The girls club
Lauren Rodrigue writes an interesting article in today's The Daily Free Press about Simmons and the current state women's colleges.
In the article, "No Boys Allowed," Rodrigue cites a study conducted by the Indiana University Center for Postsecondary Research. She says:
Women's colleges, according the study, circumvent the gender inequalities upon which most co-ed schools are inherently and historically structured. The study states evidence that "suggests that compared with men, many women students [at co-ed colleges] perceive their campus to be less supportive of their academic and social needs and that, as a result, their learning and personal development is adversely affected."
The conclusion of the study showed that women tend to succeed better in women's colleges because of the presence of strong female leaders and mentors, more opportunities for leadership roles for students and a higher percentage of women's enrollment in traditionally male-centered disciplines like math, engineering and the sciences.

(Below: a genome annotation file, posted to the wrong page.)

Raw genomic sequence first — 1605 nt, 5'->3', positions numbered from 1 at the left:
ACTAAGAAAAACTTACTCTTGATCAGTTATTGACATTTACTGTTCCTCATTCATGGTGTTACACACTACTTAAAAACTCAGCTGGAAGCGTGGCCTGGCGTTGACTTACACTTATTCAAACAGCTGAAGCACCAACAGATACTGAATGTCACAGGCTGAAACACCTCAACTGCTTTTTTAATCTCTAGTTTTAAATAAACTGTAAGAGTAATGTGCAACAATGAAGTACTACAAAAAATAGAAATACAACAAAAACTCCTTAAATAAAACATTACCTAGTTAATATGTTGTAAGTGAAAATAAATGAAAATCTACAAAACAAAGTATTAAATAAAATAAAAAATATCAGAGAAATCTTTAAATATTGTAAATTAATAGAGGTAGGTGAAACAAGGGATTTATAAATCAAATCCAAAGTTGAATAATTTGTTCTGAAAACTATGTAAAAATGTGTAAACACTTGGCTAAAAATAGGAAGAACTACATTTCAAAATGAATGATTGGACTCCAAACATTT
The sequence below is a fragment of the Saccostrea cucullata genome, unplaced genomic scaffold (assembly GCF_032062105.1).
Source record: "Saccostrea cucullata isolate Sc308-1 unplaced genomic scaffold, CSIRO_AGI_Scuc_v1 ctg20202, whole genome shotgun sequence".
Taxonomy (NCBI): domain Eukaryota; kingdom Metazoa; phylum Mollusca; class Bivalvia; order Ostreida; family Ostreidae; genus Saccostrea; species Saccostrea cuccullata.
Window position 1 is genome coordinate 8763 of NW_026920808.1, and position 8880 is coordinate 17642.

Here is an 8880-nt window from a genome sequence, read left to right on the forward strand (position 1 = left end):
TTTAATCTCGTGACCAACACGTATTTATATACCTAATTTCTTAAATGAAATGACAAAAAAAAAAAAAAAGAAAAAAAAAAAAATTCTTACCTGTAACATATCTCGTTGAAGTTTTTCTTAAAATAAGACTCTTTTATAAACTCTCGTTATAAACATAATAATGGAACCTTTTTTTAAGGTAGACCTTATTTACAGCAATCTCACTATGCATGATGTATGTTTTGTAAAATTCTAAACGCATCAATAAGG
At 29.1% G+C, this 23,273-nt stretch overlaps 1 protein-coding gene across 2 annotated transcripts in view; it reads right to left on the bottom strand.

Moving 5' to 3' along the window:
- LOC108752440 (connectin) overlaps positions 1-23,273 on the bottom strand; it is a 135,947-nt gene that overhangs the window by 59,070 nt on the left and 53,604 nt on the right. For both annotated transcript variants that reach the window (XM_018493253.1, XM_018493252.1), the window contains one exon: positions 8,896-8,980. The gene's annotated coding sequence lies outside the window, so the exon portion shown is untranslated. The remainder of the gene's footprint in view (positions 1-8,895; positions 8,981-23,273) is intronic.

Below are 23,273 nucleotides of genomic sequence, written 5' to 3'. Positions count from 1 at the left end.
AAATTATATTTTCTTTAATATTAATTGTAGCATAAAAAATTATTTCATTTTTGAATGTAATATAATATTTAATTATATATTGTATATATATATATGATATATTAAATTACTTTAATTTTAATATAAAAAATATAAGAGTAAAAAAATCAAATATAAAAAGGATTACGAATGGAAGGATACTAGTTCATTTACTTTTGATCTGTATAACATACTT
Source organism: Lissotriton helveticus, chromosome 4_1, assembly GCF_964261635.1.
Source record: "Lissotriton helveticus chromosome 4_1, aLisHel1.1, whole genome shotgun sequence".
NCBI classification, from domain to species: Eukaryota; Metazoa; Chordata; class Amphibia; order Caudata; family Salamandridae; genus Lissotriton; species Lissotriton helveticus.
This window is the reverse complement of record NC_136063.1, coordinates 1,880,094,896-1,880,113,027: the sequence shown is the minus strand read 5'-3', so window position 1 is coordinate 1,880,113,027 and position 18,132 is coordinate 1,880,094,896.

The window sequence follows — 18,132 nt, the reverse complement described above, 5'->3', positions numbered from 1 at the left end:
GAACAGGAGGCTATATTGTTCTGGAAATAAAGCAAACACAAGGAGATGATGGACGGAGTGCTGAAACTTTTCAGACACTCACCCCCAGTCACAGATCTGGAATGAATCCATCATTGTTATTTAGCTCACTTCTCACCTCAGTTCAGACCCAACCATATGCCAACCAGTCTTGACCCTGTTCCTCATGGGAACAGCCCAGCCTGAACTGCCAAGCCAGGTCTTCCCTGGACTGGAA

Furthermore, Rodrigue reports on the adjustment some students need to make when transitioning from a co-ed high school to a women's college:
The women say that it's a strange transition into an academic environment where professors teach for women, with an intention to prepare women to face the professional world outside college with a strong sense of independence and equality with men.
Class discussions are "tailored to what women need to succeed," Cassis says. "Professors can say things about being a women that affect you, which, if they said in front of men, [the men would] feel uncomfortable. Guys would be like, 'Why are we talking about this?'"
Simmons women say that once they got used to the new environment, they saw how different -- and comfortable -- an all-women environment could really be, compared to their formerly co-ed lifestyles.
Aside from Rodrigue's misconception that "there are no men. Period." on Simmons' campus, the article makes some valid points about women's education and offers several different perspectives from Simmons students. I highly recommend reading more from "No Boys Allowed."